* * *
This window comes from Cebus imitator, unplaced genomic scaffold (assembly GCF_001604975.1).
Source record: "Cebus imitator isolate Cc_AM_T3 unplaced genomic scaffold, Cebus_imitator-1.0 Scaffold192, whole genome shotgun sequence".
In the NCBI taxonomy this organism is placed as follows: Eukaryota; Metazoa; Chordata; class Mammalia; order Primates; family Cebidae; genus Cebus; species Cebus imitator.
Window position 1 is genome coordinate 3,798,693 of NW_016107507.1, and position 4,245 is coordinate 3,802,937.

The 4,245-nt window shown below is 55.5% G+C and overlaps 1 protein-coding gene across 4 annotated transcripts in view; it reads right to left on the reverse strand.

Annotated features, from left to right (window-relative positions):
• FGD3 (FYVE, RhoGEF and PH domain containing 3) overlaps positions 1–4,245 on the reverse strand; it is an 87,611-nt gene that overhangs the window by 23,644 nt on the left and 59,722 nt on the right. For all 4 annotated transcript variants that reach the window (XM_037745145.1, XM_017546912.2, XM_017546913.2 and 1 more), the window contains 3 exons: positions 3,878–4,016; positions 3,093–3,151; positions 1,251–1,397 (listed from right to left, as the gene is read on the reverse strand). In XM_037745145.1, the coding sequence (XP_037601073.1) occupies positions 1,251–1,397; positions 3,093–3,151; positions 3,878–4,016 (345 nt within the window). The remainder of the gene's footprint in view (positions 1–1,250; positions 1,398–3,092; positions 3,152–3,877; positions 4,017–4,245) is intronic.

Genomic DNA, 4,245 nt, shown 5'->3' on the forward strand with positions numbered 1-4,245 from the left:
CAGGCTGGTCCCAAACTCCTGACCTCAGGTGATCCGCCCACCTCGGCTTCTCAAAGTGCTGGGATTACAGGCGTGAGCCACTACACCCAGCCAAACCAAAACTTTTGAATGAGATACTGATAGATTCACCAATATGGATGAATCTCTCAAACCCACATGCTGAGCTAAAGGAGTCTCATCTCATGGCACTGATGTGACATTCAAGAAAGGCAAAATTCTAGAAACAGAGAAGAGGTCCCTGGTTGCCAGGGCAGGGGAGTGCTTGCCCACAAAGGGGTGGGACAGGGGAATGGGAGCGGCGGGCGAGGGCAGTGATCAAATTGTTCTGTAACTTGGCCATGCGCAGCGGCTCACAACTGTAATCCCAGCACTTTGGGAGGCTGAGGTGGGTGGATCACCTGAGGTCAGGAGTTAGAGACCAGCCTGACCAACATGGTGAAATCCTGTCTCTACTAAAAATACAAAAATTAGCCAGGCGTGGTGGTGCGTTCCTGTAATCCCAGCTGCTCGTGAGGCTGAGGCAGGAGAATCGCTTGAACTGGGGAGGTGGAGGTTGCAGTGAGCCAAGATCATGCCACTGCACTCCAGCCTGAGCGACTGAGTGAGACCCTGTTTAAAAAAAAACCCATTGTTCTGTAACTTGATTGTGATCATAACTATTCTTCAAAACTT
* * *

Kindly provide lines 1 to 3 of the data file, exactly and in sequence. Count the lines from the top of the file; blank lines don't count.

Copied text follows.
This window comes from Cebus imitator, unplaced genomic scaffold (assembly GCF_001604975.1).
Source record: "Cebus imitator isolate Cc_AM_T3 unplaced genomic scaffold, Cebus_imitator-1.0 Scaffold192, whole genome shotgun sequence".
In the NCBI taxonomy this organism is placed as follows: Eukaryota; Metazoa; Chordata; class Mammalia; order Primates; family Cebidae; genus Cebus; species Cebus imitator.